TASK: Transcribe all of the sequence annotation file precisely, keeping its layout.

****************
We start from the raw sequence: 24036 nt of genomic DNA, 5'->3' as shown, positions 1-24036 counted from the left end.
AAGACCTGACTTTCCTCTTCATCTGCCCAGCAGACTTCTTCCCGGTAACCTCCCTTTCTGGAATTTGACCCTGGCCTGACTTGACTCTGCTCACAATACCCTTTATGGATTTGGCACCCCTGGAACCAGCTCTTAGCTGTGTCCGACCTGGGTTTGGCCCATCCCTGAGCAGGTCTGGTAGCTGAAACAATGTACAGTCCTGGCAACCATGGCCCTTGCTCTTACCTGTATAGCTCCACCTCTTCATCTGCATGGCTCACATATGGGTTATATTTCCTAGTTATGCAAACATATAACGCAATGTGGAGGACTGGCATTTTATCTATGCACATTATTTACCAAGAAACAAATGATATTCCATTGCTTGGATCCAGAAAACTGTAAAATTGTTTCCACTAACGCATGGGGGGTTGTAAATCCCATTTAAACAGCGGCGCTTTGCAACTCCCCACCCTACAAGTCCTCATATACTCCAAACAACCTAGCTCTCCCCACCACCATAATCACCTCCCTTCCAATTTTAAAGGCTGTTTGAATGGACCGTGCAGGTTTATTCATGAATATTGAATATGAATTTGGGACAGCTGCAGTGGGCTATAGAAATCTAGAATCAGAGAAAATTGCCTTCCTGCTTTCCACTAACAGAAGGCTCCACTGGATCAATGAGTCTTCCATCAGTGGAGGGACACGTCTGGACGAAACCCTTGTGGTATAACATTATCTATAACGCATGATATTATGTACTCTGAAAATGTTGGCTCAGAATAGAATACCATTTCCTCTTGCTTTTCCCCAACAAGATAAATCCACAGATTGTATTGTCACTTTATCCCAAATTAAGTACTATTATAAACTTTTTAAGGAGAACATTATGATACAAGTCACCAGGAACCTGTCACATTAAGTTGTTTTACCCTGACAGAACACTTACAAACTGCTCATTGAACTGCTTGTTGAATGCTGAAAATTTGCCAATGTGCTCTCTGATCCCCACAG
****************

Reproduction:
We start from the raw sequence: 24036 nt of genomic DNA, 5'->3' as shown, positions 1-24036 counted from the left end.
AAGACCTGACTTTCCTCTTCATCTGCCCAGCAGACTTCTTCCCGGTAACCTCCCTTTCTGGAATTTGACCCTGGCCTGACTTGACTCTGCTCACAATACCCTTTATGGATTTGGCACCCCTGGAACCAGCTCTTAGCTGTGTCCGACCTGGGTTTGGCCCATCCCTGAGCAGGTCTGGTAGCTGAAACAATGTACAGTCCTGGCAACCATGGCCCTTGCTCTTACCTGTATAGCTCCACCTCTTCATCTGCATGGCTCACATATGGGTTATATTTCCTAGTTATGCAAACATATAACGCAATGTGGAGGACTGGCATTTTATCTATGCACATTATTTACCAAGAAACAAATGATATTCCATTGCTTGGATCCAGAAAACTGTAAAATTGTTTCCACTAACGCATGGGGGGTTGTAAATCCCATTTAAACAGCGGCGCTTTGCAACTCCCCACCCTACAAGTCCTCATATACTCCAAACAACCTAGCTCTCCCCACCACCATAATCACCTCCCTTCCAATTTTAAAGGCTGTTTGAATGGACCGTGCAGGTTTATTCATGAATATTGAATATGAATTTGGGACAGCTGCAGTGGGCTATAGAAATCTAGAATCAGAGAAAATTGCCTTCCTGCTTTCCACTAACAGAAGGCTCCACTGGATCAATGAGTCTTCCATCAGTGGAGGGACACGTCTGGACGAAACCCTTGTGGTATAACATTATCTATAACGCATGATATTATGTACTCTGAAAATGTTGGCTCAGAATAGAATACCATTTCCTCTTGCTTTTCCCCAACAAGATAAATCCACAGATTGTATTGTCACTTTATCCCAAATTAAGTACTATTATAAACTTTTTAAGGAGAACATTATGATACAAGTCACCAGGAACCTGTCACATTAAGTTGTTTTACCCTGACAGAACACTTACAAACTGCTCATTGAACTGCTTGTTGAATGCTGAAAATTTGCCAATGTGCTCTCTGATCCCCACAG